I've recently been wondering where I'm going. Most people probably do at times. I love computers, as toys and as tools, but the fact is that I'm now studying compsci because its entrance exams had no books and I've speculated a soulless cube job once I somehow graduate. My other passion, philosophy, could never support me outside a teaching job - which I haven't the slightest interest in - and on the university level has seemed less concerned with what's right, how we should live and how to contribute our knowledge to society than semantics in their purest form. Downright pathological procrastination, while not on paraclete's level of trouble, is a daily chainsaw to the kneecaps with everything I want to do.

Today I dragged myself to an evening lecture of the course Information Technology And Society, deplored by many of my colleagues as "humanist crap." What I found there was an introduction to the field of information ethics. The digital divide. Robotics in manufacturing. Robotics in combat, the distancing of the soldier from his victims. Technology and the erosion of privacy. The opportunities and moral demands of modern surveillance capabilities. Technological development's effects on society's. The lecturer was nothing but glad to provide links, names of experts, names of journals, titles of books in the library and titles of books he stands to borrow. When he mentioned his upcoming dissertation I agreed to read it before realizing what I was saying.

Elation spilled as I cycled back to home base between the snowbanks. I wondered how the desolate leaf trees would look if I was a child or a biologist. If I knew how to grow them, what would I think of these? How did they grow in the summer? Jolted out of my usual grind I looked at knotholes and snowdrifts and all the little wonders that we don't see because they're there every day. When I got away from tall buildings to a long, open stretch, I stopped to look at the sky.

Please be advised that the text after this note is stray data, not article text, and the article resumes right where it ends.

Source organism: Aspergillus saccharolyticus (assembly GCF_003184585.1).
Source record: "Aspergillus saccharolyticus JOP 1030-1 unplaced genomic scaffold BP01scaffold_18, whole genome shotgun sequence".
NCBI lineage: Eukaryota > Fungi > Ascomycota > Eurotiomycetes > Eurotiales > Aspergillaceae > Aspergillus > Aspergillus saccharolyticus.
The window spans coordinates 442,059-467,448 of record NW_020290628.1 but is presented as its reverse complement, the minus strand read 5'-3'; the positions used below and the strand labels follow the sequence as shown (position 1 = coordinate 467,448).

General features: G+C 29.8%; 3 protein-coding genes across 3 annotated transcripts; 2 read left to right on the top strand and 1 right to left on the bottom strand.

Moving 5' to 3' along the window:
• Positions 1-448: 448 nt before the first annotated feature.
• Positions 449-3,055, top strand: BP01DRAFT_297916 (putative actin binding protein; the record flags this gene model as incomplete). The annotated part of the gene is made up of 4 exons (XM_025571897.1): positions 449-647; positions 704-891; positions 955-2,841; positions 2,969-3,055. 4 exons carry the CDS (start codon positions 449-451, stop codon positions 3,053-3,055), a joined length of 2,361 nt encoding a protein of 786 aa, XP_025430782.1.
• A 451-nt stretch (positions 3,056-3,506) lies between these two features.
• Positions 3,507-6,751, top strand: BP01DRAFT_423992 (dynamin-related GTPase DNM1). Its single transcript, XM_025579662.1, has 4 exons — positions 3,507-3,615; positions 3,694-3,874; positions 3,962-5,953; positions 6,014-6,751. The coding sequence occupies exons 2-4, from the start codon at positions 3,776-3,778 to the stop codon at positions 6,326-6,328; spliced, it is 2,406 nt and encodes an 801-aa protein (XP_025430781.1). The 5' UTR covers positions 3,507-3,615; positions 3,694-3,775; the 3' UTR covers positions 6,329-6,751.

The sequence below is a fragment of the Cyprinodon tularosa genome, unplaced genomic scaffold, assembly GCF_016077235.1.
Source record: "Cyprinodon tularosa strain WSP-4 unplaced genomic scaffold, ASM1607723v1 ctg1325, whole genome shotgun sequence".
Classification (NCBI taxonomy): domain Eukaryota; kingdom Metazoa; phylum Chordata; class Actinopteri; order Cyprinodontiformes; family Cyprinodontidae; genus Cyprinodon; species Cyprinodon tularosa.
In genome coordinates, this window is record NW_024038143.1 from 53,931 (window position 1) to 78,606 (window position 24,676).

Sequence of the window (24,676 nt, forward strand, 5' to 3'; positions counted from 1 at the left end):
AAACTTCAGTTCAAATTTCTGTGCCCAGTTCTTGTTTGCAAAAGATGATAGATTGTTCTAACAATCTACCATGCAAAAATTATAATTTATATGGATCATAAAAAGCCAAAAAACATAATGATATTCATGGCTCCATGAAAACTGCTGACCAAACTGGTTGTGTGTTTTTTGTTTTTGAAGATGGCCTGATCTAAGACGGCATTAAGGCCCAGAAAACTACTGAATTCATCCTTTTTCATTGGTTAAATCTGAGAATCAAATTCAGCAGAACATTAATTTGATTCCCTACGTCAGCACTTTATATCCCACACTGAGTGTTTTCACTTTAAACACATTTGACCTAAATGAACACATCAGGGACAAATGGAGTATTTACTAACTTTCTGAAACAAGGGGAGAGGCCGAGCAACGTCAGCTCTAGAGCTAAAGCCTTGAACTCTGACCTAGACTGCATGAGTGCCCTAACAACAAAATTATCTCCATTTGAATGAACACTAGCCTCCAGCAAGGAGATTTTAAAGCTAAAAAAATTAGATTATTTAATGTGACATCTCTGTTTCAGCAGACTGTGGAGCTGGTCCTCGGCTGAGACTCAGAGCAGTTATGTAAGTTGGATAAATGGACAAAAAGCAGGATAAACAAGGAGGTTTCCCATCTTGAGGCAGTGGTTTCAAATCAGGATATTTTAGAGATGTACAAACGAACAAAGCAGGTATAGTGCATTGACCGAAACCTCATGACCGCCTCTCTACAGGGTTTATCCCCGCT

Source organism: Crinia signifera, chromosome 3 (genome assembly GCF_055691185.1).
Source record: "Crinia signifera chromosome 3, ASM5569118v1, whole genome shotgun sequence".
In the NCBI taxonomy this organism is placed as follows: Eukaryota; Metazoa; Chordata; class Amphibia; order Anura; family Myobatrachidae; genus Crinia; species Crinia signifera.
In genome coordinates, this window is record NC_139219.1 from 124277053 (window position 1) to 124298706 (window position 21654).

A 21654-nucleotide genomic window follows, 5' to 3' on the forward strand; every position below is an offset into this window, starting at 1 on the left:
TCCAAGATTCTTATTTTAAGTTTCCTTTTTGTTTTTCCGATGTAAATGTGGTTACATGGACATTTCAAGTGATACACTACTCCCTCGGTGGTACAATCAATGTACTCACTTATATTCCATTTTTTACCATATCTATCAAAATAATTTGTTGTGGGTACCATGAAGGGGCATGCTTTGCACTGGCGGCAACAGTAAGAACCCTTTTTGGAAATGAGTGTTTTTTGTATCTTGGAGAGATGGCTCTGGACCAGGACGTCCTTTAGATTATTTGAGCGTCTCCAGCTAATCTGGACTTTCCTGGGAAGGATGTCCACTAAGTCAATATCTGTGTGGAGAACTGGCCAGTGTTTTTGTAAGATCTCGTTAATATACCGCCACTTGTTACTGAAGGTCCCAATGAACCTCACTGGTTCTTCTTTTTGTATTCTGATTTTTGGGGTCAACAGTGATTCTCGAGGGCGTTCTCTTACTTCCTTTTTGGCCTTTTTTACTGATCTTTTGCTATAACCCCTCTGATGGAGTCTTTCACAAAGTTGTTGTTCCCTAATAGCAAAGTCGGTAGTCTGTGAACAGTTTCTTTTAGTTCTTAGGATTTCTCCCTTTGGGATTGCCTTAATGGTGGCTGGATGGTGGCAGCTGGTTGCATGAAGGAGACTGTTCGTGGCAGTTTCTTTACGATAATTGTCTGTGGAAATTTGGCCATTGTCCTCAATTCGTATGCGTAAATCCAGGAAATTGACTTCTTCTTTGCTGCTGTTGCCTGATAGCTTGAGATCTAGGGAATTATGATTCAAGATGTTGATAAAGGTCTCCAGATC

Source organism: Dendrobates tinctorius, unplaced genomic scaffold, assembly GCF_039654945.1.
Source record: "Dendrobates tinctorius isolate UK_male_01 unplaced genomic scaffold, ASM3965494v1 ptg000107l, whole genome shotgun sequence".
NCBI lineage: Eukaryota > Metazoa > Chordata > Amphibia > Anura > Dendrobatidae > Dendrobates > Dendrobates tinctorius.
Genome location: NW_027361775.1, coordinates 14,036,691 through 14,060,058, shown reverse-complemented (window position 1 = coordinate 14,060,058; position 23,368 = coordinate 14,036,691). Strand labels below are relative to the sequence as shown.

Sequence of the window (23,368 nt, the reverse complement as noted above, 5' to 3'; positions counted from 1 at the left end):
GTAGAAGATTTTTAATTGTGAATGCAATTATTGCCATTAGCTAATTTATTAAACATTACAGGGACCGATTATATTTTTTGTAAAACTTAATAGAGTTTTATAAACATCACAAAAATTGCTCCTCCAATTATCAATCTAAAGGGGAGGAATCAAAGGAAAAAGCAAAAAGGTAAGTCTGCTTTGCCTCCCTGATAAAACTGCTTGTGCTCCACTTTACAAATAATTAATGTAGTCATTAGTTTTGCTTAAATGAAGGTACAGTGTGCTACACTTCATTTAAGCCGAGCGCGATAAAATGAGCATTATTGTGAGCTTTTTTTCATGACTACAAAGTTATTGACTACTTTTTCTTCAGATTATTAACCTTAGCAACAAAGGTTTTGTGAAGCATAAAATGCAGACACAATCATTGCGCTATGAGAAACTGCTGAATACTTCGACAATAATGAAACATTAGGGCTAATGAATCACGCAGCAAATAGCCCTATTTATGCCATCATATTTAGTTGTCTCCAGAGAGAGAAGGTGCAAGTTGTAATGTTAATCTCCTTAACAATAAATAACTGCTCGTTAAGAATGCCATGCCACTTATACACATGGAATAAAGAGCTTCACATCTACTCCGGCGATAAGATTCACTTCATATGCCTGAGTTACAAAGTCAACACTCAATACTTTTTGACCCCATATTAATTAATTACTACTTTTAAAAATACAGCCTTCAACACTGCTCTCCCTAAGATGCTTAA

It was that moment after sundown when it's just light enough to see properly. The sky was clear and blue, in the sense that the sea is wet. Shade after shade, a palette entirely of blues, azure and cerulean by the glow on the western horizon changed into the deeper shades as they rose up, then became almost black in the east with the dark blue of the deep sea in the north and south. This was not a backdrop to clouds and planes. It had substance. It was the sky-dome hanging over us. It was the cosmic egg of Kalevala that birthed the world. The moon hung as a sharp sickle, so that it was just possible to make out the dark part of its sphere. It didn't look like small white blob that I've seen every night I've been outside. It looked like another world. A single star was shining, unless it was a satellite. The zenith was turning black, the others would be bright tonight.

A few passers-by looked only ahead of themselves, and when I asked them to look at the sky they just looked at me. I probably didn't laugh at them, though I did feel like it. Instead I called a friend. We don't talk much, neither of us is good at it. Back in High School, when she was lost and afraid, we used to at great length. Now she's stronger, she's found someone and he's found her, so I'm glad. But she's called me to say that the Northern Lights are out or even that there's a great rainbow, so I said:

     Hi, I just wanted to tell you how beautiful the sky is right now.

She looked. We chatted briefly, until my ungloved phone hand started screaming at -17 C, then I went inside and thought about just how lucky anyone is to have someone to tell that to.

It took me two weeks to force Middle-Earth for moviegoers out, fighting with myself for every word of a relatively simple non-fiction node, but now I'm simply sitting here and typing, getting the log done in paltry hours. I'm without my wariness and my usual coating of self-cynicism, and I don't CARE.

I think things are looking up.

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